Hydropower and hydroelectric dams have truly transformed our region into what it is today. Central Washington and much of the Pacific Northwest is naturally arid, but with the construction of federal water infrastructure, it has transformed into a productive agricultural region with a growing population and an increasingly successful, diverse business community.
Here in Central Washington, we understand that the benefits of the dams stretch far beyond clean energy generation and affordable power. From irrigation for our region’s farmers to transportations of goods and flood control, the benefits are countless.
It is safe to say that without our hydroelectric dams along the Columbia and Snake Rivers, life as we know it in our region would cease to exist. Despite this reality, anti-dam advocates, through years of litigation and misguided efforts, have attempted to breach or remove them. To that, I respond as I have in the past: as long as I am in Congress, nobody is tearing down our dams.
I recently joined my Pacific Northwest colleagues in introducing a resolution in the House of Representatives in support of hydropower as an essential, clean, and renewable energy resource. The resolution expresses that it is the sense of Congress that we should continue to support new and existing hydropower projects as part of an all-of-the-above energy approach for the United States.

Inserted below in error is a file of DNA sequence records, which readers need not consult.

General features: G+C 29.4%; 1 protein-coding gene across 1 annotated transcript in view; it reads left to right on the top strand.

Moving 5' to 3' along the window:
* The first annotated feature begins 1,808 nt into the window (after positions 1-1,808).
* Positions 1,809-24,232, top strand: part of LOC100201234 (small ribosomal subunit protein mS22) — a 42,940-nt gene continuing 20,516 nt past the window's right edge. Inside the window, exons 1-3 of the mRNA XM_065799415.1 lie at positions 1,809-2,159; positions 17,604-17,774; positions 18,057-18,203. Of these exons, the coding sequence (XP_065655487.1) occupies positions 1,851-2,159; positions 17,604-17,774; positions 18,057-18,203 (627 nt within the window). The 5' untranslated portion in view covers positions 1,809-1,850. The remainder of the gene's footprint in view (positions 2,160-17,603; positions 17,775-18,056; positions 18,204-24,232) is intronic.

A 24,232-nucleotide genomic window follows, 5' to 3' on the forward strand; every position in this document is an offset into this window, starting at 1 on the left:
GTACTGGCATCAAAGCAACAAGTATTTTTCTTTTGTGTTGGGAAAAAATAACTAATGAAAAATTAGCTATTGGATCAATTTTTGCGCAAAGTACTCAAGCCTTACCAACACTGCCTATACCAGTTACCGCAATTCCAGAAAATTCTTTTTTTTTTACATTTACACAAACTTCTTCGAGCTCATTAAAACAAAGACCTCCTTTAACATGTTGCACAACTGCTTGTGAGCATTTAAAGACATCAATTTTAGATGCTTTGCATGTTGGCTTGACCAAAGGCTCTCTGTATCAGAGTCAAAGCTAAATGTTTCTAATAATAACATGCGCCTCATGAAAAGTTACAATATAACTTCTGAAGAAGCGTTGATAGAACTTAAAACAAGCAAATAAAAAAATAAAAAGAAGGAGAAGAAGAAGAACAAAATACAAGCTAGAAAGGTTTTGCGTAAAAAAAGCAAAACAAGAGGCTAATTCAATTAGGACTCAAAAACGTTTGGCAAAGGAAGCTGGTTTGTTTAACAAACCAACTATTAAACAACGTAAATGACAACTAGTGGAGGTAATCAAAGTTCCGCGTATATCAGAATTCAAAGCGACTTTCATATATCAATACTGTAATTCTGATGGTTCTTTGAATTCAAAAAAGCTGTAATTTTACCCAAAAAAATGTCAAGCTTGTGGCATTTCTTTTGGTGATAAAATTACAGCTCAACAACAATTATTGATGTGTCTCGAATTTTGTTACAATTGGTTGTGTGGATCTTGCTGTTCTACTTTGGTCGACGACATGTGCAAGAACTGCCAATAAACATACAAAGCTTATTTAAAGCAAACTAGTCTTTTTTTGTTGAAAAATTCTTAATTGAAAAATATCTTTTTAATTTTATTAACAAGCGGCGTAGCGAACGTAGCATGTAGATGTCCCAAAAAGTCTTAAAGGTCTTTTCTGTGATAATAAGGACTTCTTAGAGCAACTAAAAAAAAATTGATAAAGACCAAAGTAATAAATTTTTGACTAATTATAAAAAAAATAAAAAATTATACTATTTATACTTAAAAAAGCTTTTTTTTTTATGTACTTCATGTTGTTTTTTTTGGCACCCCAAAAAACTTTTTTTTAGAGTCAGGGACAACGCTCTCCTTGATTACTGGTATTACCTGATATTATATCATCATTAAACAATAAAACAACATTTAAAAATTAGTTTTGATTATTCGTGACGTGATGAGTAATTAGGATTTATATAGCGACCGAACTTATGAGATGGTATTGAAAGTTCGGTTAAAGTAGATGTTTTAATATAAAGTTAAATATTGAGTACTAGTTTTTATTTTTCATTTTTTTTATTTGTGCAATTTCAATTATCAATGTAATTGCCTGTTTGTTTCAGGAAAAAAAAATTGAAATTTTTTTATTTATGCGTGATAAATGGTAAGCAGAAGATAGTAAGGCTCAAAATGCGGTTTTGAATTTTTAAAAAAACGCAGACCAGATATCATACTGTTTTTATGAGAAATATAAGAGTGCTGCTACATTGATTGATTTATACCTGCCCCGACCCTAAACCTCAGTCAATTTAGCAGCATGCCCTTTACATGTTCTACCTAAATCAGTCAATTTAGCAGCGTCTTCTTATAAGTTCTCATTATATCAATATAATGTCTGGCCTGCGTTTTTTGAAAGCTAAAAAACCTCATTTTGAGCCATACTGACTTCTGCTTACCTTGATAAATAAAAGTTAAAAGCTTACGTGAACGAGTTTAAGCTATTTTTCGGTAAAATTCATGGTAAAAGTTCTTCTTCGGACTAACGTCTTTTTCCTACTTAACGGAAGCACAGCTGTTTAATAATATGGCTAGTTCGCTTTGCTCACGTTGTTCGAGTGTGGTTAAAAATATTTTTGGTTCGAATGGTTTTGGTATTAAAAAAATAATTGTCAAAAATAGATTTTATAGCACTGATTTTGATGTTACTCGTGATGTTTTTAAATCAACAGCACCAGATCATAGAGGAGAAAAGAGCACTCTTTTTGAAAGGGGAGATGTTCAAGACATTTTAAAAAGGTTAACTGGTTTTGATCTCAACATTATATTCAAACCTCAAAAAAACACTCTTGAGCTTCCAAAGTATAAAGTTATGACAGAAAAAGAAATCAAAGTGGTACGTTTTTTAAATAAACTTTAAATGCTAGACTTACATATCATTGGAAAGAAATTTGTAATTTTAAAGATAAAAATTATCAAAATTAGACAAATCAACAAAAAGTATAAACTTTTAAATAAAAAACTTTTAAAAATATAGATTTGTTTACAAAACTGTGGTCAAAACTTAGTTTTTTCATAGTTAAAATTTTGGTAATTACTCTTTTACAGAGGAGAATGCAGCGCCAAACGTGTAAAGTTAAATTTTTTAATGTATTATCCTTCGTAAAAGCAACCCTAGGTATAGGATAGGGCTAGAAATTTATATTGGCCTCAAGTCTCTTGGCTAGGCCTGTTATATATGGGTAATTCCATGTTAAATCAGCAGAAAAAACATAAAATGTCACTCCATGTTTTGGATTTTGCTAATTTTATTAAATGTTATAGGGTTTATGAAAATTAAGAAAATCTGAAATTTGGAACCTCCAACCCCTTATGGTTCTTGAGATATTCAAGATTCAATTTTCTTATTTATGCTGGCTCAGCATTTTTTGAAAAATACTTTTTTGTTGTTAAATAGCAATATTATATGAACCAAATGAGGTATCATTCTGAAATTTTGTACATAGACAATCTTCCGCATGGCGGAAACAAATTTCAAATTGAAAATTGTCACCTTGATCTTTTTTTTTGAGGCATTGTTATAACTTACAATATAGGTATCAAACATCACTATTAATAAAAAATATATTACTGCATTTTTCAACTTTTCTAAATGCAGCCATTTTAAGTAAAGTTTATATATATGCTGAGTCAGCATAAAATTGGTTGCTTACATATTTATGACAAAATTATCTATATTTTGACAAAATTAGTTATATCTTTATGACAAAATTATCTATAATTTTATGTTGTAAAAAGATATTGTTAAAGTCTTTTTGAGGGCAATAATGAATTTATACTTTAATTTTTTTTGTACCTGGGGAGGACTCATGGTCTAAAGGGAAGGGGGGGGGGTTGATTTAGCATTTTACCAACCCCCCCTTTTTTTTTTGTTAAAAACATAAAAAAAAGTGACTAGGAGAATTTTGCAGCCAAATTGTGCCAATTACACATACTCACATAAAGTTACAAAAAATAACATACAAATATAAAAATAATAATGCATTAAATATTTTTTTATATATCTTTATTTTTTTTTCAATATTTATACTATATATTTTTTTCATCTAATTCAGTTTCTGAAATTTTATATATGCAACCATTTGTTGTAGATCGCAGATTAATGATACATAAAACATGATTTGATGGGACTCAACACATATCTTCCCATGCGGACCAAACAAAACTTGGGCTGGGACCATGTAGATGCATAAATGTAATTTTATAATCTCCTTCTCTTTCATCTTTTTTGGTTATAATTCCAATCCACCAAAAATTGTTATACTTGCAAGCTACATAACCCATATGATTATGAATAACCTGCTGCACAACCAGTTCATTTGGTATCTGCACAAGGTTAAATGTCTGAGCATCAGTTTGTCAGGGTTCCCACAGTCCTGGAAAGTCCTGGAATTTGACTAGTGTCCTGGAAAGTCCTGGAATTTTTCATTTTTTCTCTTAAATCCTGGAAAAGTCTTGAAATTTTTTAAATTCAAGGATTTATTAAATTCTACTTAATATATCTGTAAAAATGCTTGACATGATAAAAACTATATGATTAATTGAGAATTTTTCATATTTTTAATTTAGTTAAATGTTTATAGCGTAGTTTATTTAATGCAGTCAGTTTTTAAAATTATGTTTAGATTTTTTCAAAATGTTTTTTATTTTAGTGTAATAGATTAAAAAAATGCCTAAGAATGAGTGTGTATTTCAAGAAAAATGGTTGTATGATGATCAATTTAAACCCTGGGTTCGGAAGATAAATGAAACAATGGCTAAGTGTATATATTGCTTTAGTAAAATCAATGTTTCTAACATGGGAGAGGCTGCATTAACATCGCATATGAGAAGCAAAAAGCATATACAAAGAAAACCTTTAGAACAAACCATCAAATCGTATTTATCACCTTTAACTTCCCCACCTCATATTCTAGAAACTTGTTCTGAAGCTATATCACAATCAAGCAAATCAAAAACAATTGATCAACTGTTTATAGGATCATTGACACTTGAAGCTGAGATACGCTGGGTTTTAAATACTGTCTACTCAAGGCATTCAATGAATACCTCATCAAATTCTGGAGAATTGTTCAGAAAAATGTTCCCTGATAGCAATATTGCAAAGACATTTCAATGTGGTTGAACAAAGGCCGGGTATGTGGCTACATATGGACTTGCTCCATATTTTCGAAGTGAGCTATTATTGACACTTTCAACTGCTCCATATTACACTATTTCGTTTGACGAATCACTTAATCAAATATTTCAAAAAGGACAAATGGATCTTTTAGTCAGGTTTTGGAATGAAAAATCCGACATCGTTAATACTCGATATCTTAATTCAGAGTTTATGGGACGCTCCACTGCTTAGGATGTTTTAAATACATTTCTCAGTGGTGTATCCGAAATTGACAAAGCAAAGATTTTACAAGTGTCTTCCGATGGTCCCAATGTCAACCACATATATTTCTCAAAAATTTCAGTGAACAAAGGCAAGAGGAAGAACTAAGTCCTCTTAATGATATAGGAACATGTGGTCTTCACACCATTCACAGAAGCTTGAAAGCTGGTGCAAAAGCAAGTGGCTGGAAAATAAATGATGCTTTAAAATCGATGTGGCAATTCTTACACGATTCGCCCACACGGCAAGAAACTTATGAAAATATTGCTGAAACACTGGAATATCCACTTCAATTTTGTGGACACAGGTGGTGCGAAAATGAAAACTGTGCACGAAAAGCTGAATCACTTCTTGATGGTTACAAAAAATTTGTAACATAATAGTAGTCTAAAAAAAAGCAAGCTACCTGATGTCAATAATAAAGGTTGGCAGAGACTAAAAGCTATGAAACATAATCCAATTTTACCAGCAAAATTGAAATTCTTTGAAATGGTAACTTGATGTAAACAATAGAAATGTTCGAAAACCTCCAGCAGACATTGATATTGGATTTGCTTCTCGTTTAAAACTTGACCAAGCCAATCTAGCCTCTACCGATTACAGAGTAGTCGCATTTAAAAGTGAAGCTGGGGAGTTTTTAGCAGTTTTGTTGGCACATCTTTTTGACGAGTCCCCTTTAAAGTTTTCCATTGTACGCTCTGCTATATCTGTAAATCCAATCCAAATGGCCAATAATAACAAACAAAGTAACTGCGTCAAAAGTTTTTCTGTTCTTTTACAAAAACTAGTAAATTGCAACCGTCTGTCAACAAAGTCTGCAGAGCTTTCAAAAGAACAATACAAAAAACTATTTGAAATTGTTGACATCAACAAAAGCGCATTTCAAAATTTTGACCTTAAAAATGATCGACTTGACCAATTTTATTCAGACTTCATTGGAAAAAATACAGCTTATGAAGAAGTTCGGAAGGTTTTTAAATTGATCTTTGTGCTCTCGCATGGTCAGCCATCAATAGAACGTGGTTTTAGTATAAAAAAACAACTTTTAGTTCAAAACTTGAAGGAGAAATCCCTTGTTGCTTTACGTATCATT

Central Washington is a prime example of all-of-the-above energy. In fact, much of the research and innovation happening right here is leading the way for the rest of the country, and even the world. Not only are the scientists and researchers at the Pacific Northwest National Laboratory working to advance grid storage capabilities to ensure we can harness the power of renewable energy resources, but they are also utilizing the Lower Snake River Dams to improve energy efficiency and – importantly – fish passage rates for future and existing dam infrastructure.
I have and will continue to strongly support these efforts through my position on House Appropriations Energy & Water Subcommittee, as I believe these advancements will enhance our ability to generate clean, renewable energy for generations to come while achieving our shared goal of protecting our environment and benefiting local ecosystems.
The dams along the Columbia and Snake Rivers produce enough electricity to power a city the size of Seattle. This is reliable, baseload energy – meaning that it doesn’t depend on the sun shining or the wind blowing in order to generate power. The availability of this energy provides for low power costs for families and businesses in our region, and it strengthens the electrical grid for the entire West Coast.
As we witnessed this past summer, when energy needs rise in states like California – where they have come to rely too heavily on solar and wind energy resources instead of an all-of-the-above approach – the Pacific Northwest is able to provide excess power. This is only made possible by our diversified energy portfolio and, of course, our dams.
As the United States explores how to promote and expand clean and renewable energy, hydropower cannot and should not be left out of the equation. I remain steadfast in my commitment to support our dams along the Columbia and Snake Rivers and to strengthen hydropower infrastructure across the United States.